20 minutes of fear at Easterfest
IT was a terrifying 20 minutes.
Thousands of people were scrambling through rushing water as they exited Australia’s biggest Christian music festival, Easterfest.
The fact that it was in Toowoomba – the same place we had all seen those terrifying videos of an inland tsunami – certainly fuelled the panic for us outsiders.
I had just finished watching my brother Peter play his first solo show when I could hear the rain pelting down on the main entrance pavilion.
About 15 minutes later the pavilion roof was sagging and clearly looking like it was about to collapse.
Security guards and volunteers rushed around inside the guest and VIP area, moving chairs and equipment but soon it became apparent there was a far bigger issue at stake – the safety of patrons.
Hundreds of people, who were watching the rain pour down outside the entrance to Easterfest, were soon advised they would have to go out into the deluge to get to higher ground – and away from any danger of collapse.
Security staff and volunteers first advised people to head to the Big Top – another tent – but that too was being flooded so many just headed across East Creek to the city and higher ground.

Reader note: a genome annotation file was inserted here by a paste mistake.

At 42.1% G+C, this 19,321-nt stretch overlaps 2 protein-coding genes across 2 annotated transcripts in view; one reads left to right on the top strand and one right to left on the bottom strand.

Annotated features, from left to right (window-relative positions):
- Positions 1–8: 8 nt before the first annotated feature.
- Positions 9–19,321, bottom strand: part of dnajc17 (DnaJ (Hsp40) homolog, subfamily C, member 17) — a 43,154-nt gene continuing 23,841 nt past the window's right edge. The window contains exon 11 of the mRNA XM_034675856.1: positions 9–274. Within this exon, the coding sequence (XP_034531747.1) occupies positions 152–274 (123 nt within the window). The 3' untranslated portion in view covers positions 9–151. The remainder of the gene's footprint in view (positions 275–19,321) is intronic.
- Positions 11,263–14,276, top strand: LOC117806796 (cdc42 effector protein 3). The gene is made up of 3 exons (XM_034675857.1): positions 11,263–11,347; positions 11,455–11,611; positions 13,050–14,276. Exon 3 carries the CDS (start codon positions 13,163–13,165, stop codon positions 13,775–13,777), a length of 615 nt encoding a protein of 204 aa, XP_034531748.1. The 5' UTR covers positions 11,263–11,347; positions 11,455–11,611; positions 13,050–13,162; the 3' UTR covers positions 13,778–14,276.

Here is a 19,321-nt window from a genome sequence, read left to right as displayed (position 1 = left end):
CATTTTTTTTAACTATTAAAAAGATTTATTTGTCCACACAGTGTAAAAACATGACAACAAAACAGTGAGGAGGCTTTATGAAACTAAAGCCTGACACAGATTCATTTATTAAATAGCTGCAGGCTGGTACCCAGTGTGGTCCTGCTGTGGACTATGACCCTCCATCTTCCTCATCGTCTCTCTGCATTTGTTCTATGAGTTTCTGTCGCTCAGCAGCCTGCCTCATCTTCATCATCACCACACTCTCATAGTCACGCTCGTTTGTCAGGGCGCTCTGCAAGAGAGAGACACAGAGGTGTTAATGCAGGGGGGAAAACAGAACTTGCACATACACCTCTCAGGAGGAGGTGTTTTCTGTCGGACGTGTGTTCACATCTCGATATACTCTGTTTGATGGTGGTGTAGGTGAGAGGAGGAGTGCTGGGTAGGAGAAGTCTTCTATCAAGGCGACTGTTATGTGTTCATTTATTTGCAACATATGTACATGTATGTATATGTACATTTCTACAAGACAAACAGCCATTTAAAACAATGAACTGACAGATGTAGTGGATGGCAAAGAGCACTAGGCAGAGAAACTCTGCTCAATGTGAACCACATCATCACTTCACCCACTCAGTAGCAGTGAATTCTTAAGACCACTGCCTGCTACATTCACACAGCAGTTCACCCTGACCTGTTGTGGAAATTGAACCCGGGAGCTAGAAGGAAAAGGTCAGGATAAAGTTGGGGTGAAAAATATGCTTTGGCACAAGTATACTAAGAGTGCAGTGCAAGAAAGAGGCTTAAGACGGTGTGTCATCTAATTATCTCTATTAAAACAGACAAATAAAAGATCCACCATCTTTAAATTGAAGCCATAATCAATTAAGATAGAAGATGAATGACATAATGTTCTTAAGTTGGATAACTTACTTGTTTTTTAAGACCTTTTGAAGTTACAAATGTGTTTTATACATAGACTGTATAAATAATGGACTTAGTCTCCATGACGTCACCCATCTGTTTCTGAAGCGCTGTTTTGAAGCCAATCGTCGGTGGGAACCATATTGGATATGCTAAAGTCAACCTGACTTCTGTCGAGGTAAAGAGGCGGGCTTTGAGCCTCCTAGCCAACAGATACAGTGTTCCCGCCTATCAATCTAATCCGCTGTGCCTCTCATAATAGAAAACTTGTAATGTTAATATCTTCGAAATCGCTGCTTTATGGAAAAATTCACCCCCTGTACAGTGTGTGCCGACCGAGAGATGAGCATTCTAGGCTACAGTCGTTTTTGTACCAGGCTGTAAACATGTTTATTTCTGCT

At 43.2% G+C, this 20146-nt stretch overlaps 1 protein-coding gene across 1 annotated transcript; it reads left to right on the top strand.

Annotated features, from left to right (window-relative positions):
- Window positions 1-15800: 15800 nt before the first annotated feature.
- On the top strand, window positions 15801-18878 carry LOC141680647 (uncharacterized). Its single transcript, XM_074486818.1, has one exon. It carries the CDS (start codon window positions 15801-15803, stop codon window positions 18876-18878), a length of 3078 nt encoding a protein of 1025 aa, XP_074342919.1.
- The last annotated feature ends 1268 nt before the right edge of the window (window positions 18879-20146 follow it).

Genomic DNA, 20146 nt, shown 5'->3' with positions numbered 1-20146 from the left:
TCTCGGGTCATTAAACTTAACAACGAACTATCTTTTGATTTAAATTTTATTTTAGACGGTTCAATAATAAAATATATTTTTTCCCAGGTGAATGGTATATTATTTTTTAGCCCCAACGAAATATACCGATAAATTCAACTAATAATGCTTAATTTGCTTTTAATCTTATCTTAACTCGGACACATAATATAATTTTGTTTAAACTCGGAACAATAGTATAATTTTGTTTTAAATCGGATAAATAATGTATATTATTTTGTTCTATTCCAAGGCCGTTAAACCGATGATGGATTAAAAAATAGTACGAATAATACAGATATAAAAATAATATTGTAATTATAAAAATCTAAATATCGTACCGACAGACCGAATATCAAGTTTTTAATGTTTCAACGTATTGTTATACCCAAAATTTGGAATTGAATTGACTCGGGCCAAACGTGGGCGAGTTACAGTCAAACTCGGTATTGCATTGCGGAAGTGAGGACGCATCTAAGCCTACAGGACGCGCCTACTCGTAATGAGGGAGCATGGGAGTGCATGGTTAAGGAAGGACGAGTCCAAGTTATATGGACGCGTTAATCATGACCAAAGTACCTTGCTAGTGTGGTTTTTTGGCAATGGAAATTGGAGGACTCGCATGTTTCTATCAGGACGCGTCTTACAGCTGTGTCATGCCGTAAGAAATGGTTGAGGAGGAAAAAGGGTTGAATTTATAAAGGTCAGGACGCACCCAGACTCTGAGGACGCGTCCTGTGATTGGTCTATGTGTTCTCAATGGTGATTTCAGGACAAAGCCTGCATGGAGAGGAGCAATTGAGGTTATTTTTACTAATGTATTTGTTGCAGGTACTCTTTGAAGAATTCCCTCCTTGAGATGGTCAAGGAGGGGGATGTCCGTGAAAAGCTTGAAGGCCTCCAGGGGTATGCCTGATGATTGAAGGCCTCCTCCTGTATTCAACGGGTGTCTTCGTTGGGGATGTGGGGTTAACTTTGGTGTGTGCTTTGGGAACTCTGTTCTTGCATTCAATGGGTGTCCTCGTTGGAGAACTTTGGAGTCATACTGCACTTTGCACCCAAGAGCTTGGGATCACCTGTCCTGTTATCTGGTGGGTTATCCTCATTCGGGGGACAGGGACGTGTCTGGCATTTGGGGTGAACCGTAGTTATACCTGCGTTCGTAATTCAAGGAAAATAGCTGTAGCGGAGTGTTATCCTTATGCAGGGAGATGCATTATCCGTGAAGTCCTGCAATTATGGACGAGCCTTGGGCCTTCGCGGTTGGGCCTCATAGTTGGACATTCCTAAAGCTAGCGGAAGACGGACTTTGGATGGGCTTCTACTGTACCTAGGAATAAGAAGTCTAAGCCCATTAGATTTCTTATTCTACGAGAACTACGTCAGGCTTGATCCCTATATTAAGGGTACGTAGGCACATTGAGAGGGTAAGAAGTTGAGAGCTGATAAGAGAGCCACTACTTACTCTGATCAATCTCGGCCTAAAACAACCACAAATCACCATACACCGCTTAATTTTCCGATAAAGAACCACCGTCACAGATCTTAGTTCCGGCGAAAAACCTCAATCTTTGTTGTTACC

With no taxis around and our van parked too far away, we decided to head up the hill to our hotel.
But first I had to find my teenage son who was in another tent.
On the way back, I saw a pram being carried by two women almost topple over as they tried to dodge the floodwater.
I grabbed the pram and helped them carry it to higher ground before being reunited with my wife and other children.
By that stage my six-year-old son was absolutely terrified as we fought our way through the torrential rain and water streaming down the footpath near the rising East Creek.
On the side of the road, one car was stalled and abandoned in the middle of the road while the water was rushing by the doors of the parked cars on Margaret Street.
Police and fire sirens only added to the drama – and the tears of my little boy.
After making it safely to our hotel we could only think of what it would had been like for the families caught in the real flooding in January.
The next morning, as the sun rose over a beautiful Toowoomba Easter Sunday, the drama of the night before seemed a distant memory.
But it’s a night we will never forget.
Mark Furler is the editor in chief of the Sunshine Coast Daily and a regular at Easterfest, along with his brother Peter Furler, founder of Newsboys.